Even if I find out he is, there may be no way of knowing for sure, whether that’s who she was named for, or whether it after was her mother’s best friend, or someone else entirely. And yet, I won’t discount the possibility that I might find out someday. My Ancestors have put tons of information into my hands in the most remarkable ways — a transcript of an interview a relative gave to her son regarding our Ancestors, a relative popping up out of the blue and offering to give me information on our Ancestors, information from a prayer card a relative found, and a relative who historically gave, let’s say curated, versions of our family history opening up to me and telling me things they’ve never told anyone else all come to mind. So I’d love to know, and I have to make my peace with maybe never knowing, but I also might find out someday. The blessings of the Ancestors and Beloved Dead are immense. They never cease to surprise, amaze, and delight me, and I am always thankful for them and for their blessings.
So let me finish this by saying that because I am planning on changing my name someday, though mercifully I can do it without changing it much, my current plan is to add the first name of the minister to my middle name. I love my current name and do not want to change it. It’s beautiful and it connects me deeply to place, it allows me to be rooted to where I belong, and it has symbolic meaning. But it also sounds fairly feminine, which is not conducive to my future. If I’m right about the name of the minister, I think it sounds pretty good in conjunction with my given middle name, and masculinizes it to my ear, which would let me keep my middle name, as well as adding the new one. Additionally, his first name was also the name of my biological maternal great-grandfather, who I never met, but who was much beloved. It is also the middle name of his father, and the first name of one of his great-great-grandfathers. It’s also the middle name of someone else who has had a huge impact on my life.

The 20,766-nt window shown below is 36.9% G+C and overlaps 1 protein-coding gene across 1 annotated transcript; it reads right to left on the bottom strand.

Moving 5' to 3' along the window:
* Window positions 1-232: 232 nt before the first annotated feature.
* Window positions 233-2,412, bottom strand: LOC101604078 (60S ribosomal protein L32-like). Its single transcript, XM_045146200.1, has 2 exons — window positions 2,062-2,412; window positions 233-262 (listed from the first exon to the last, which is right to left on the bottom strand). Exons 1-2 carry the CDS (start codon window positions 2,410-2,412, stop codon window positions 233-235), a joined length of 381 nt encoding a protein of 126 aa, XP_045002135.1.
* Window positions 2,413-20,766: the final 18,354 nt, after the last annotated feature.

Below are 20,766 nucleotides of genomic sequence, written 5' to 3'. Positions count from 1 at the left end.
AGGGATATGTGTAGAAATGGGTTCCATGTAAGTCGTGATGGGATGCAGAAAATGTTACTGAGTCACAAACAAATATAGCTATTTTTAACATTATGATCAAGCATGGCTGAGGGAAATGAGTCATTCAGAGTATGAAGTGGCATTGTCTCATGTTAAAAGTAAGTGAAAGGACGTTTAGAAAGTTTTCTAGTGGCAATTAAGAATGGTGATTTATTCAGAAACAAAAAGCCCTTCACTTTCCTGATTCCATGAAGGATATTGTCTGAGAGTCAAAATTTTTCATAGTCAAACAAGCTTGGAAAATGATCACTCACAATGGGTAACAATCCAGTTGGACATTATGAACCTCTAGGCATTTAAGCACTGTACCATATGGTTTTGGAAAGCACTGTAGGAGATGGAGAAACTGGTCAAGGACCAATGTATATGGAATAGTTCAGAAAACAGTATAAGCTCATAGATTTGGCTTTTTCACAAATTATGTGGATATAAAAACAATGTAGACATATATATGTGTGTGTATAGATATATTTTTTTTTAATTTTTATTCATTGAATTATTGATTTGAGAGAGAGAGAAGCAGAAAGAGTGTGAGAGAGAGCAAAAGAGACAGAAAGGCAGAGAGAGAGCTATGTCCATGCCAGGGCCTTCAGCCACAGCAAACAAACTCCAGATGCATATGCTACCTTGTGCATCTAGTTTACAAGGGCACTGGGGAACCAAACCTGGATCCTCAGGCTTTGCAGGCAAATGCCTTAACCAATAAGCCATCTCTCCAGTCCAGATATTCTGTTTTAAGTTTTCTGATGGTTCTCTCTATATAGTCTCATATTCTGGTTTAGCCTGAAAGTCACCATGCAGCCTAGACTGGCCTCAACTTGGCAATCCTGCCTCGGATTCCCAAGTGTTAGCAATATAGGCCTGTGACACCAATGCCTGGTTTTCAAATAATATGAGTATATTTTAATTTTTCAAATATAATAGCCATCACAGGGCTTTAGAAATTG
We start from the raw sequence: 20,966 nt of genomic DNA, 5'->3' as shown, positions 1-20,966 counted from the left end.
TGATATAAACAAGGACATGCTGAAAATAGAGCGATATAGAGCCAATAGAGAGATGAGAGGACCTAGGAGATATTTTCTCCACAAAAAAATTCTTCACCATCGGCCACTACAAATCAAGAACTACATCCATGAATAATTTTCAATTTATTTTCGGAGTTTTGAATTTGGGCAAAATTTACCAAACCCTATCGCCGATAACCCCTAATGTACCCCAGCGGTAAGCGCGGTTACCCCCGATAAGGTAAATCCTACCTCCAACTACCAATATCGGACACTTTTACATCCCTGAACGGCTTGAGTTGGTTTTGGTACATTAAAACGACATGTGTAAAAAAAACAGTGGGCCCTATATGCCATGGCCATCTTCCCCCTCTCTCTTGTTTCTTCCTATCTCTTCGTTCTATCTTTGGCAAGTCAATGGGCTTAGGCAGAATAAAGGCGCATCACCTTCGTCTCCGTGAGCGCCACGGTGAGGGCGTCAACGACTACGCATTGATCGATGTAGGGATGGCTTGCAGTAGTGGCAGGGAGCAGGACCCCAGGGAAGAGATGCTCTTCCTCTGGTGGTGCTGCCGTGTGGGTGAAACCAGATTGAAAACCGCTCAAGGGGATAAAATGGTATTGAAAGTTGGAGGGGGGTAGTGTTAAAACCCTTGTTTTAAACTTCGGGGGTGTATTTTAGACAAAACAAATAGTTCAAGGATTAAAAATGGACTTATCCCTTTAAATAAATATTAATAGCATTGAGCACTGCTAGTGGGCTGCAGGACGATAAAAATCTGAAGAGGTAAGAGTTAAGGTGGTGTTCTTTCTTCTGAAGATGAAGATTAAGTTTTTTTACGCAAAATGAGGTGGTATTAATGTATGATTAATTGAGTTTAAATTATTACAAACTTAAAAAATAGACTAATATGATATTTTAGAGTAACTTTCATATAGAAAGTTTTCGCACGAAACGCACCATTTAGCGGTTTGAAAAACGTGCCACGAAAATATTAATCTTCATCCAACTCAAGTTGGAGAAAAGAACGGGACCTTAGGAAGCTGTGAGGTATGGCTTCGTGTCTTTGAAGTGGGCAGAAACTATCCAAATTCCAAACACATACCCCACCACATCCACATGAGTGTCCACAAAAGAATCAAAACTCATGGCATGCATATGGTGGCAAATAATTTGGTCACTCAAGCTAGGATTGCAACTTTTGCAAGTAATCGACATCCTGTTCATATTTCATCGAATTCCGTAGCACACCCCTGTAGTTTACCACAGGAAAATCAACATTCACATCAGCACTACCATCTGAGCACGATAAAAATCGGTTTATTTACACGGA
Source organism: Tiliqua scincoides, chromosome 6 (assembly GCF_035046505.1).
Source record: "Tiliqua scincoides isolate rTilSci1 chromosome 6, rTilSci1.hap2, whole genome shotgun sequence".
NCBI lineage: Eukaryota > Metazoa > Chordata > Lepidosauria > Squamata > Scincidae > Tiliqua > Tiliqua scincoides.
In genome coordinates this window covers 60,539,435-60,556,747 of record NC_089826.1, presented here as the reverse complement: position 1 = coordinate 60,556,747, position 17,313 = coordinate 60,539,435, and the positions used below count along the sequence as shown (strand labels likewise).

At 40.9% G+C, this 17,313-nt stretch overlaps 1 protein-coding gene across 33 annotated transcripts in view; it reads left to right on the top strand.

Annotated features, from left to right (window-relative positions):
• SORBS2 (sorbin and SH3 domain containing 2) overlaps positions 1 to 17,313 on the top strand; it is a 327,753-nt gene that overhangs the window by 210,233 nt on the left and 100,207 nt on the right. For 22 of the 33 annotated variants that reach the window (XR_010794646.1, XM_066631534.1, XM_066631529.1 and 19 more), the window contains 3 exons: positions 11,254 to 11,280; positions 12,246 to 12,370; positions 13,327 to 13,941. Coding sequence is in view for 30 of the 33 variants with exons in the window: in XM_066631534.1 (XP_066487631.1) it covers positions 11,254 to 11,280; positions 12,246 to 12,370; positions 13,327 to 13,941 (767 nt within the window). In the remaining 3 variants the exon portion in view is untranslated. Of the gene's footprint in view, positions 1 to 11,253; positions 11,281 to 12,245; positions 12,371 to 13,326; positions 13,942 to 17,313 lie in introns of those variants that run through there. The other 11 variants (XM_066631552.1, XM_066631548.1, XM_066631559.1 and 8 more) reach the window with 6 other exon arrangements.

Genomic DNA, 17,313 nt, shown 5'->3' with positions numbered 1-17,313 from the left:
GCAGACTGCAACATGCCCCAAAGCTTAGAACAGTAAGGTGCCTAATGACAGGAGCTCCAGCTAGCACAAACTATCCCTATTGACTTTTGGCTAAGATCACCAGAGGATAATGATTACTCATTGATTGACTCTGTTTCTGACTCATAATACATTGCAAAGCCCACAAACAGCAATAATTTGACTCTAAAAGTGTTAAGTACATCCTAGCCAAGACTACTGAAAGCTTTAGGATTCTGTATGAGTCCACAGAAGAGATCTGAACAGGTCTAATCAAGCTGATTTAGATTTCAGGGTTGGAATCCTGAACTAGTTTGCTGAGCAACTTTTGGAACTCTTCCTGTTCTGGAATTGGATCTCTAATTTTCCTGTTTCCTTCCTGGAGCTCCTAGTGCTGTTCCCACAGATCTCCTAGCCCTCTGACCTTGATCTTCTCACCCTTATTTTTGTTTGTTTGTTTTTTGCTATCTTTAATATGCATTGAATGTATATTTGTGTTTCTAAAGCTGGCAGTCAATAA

I was already named in a roundabout way after my grandmother, her father, and — by extension — my great-grandfather’s father, and his grandfather (one of whose other sons also shared his name, as did his son). So in adding the first name of the minister to my name, I will not only be strengthening the connection of being named after my grandmother and her father’s family, but I will also be — in an even more roundabout way — naming my self after my grandmother’s mother’s family, and continuing their naming tradition, after a fashion. And I’ll be able to do it without having to give up the beautiful, blessed, meaningful middle name my mother gave me.
I know that my aunt feels a sense of sadness and responsibility that the name will die with her, and while she will still view it as her being the last to carry that name — and she is technically right. But I feel that if I do that, in some way, I’ll be able to carry the name on. That’s important to me in general, and also because I am the last/youngest of my family for two generations in some branches, and three generations in others (and possibly more for some of those branches, depending on whether those relatives children head children, grandchildren, and great-grandchildren). Like my aunt, I feel a sense of responsibility — perhaps slightly more, as I don’t think my aunt would consider herself an ancestor worker — because I know that for generations I am the last of my line, even though I am absolutely positive that not having children is the right thing for me to do.
S.R., E.R.H., E.R.T., E.R.S.C.I., M.R., and all the other R.’s and M.’s among my Ancestors and Beloved Dead, you are honored. I respect you. I am grateful to you. Many of you have living relatives who remember you. You are loved. We tell your stories. We tell what we know of you. Thank you for all your many blessings.
May you always be remembered. May you always be blessed.